Monday, April 27, 2009

New Blog Location

I have moved my blog to a new location

Please go to

Saturday, February 14, 2009

Brain Cup Finger Light Assembly

Brain Cup/Finger Light Assembly
As you can see from the left most picture the motor is attached to the motor plate using the rubber bushing to decrease the motor noises. The rubber bushings are trimmed away from the crown shaft opening so as not to interfere with the shaft rotation.
The key to assembling the finger lights is bending the music wire on one end so you can push the wire with 1 finger. Bend the other end of the wire slightly so as the wire advances straight through the drilled holes in the finger light tubes. It might help to sharpen or debur the wire on one end that is piercing the metal finger light rod to ease entry. I strongly recommend you use bulb receptacles from Mouser P/N 35LH010. They are T3-1/4 SCRW LMP SOCK Xicon Lamp Holders.
Once you have secured the brain cup to the neck piece you can place the brain cam into the brain cup, adjusting its position to the desired finger light elevation desired. Lock down the set screw to the crown shaft and you are finished.
The finger light tubes and tips (a set of 7) is 50.00 plus shipping and Paypal fees. This does not include the lamp holders. The tubes are precut and drilled for the retaining wire. The finger light tips are machined aluminum.

Saturday, January 31, 2009

Replica Back Plate

This is the Replica back Plate. It is made out of heavy duty fiberglass. As you can see it has the additional mounting holes where the dial lights are mounted to give it additional stability. It also has the "Ears" to keep the black out effect in the torso from coming through. This is a high quality part. It is used on the replicas that Mike Joyce sells for 25k. And the most important thing, it has the original hero design that is also symmetrical. A very nice and professionally made piece that makes your robot "sing". Craig's neon was the prototype for the plate so it should fit Perfectly. Also this should fit the Timk and Fred barton torsos as well without difficulty.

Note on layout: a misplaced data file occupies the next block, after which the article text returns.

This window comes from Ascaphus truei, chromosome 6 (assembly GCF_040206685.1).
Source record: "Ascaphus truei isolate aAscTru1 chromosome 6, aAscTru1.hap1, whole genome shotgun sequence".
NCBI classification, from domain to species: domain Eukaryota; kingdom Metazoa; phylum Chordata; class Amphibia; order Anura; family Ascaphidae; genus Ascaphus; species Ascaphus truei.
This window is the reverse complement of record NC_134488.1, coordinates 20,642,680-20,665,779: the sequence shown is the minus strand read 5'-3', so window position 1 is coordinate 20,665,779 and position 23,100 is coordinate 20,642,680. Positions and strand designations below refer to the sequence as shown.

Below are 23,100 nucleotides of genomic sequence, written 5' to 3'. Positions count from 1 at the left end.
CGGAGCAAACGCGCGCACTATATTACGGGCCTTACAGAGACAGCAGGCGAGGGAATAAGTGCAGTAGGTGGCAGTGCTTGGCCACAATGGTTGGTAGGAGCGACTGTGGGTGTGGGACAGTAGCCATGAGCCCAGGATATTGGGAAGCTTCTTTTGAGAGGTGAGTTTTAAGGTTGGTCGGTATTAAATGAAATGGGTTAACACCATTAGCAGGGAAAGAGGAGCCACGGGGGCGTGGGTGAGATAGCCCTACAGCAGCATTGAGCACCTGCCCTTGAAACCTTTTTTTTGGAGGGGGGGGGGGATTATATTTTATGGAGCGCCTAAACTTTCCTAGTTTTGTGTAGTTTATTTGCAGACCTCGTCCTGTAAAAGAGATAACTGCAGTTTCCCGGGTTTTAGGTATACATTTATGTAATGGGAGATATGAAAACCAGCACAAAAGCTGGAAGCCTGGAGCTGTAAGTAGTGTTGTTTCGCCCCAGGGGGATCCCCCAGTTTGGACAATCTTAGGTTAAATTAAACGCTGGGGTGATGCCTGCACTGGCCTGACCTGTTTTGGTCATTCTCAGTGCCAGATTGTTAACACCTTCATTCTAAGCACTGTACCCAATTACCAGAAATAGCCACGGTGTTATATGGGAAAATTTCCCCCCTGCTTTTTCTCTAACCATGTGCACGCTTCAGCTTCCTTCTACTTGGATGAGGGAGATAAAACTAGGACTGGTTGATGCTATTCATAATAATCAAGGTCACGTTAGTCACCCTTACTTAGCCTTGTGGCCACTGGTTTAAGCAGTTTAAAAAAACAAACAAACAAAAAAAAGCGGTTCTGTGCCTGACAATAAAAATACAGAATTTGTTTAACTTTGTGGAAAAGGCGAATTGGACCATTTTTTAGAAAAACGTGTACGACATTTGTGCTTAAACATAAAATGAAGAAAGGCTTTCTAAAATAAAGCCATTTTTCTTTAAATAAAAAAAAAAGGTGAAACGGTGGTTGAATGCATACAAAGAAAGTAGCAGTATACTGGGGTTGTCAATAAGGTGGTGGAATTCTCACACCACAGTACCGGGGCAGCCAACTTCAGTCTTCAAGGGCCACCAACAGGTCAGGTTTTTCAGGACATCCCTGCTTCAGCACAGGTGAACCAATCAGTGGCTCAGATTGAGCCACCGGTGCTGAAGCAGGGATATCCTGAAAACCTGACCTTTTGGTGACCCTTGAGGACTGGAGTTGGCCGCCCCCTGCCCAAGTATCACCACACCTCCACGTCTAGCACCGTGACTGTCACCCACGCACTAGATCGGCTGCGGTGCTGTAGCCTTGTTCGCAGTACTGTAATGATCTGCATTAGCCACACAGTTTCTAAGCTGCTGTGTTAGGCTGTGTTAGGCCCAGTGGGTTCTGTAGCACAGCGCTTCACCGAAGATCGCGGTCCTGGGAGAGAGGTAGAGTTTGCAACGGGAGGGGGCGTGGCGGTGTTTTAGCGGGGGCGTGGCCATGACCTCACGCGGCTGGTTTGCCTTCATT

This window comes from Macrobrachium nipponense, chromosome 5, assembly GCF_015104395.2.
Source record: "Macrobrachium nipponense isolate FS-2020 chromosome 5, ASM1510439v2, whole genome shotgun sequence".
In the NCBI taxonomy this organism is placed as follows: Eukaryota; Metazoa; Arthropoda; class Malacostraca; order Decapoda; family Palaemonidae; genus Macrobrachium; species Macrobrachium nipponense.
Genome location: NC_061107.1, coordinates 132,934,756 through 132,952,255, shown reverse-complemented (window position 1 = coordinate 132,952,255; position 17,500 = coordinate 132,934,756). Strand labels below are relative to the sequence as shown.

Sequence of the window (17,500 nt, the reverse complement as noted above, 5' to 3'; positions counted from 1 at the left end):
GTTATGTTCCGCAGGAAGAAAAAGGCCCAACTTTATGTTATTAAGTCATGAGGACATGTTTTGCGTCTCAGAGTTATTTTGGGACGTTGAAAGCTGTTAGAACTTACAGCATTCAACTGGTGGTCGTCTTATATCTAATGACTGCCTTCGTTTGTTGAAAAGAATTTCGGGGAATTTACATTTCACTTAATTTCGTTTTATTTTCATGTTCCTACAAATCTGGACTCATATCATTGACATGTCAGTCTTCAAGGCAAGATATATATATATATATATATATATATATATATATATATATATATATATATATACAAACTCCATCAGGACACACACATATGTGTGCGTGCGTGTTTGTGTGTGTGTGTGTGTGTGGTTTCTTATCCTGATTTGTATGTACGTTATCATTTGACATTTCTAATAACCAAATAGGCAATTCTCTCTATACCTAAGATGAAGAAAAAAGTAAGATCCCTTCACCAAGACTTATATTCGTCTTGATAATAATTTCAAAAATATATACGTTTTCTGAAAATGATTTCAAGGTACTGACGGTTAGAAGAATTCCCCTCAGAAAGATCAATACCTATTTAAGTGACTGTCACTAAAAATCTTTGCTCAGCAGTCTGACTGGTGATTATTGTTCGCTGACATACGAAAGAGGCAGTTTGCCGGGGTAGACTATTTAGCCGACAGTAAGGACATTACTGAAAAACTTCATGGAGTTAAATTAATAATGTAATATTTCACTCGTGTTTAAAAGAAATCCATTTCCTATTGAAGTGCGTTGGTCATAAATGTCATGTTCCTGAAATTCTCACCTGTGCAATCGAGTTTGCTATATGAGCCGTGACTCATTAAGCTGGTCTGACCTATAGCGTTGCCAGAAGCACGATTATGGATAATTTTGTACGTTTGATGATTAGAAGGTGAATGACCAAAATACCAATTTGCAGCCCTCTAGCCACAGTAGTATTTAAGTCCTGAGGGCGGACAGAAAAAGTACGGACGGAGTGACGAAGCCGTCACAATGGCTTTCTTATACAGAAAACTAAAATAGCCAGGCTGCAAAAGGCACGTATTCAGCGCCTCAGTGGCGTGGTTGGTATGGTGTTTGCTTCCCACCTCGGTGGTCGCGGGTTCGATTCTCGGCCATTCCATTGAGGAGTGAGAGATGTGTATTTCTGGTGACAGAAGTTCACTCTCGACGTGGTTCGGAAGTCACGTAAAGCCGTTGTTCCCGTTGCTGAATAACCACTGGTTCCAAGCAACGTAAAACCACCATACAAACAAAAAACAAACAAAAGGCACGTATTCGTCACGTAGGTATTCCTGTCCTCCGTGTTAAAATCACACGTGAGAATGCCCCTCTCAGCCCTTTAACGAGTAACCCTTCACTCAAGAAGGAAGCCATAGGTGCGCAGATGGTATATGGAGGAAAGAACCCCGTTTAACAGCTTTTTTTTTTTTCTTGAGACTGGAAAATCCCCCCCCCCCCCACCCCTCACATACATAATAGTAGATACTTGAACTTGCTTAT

Wednesday, January 28, 2009

Torso Vents

Torso vents on the Hero robot were non movable except for the programming bay. Some even postulate that the ribs for the vents were screwed to the outside of the torso with wood screws. The Replica uses a static representation as demonstrated in the left picture below. In order to make my ribs movable but look like the setup on the hero robot I molded the screen vents to the inner radius of the vent. Then I used Velcro to attach the screen to the top of the upper rail. That way the screen doesn't interfere with the vents. I used weed block material (for ventilation) from home depot as the black out material and attached that with 3M spray adhesive. I used a small amount of adhesive so it wouldn't leave a residue on the aluminum screen.
When installed, it looks just like the hero robot and just like the replica installation with 1 important difference. The vents are functional and allow full access into the torso. All you have to do is slide back the vent and then push or peel the metal vent off to gain access as necessary. When finished just push your vent back into place, close your vent and you are good to go.

I had tried bending acrylic to create a stand off for the metal screen but it always seemed to interfere with the upper vent rails. This solution was a very simple and quick solution. This is what it looks when it is fully installed. It took 20 minutes to complete all 3 vents.

Saturday, January 24, 2009

Crown Shaft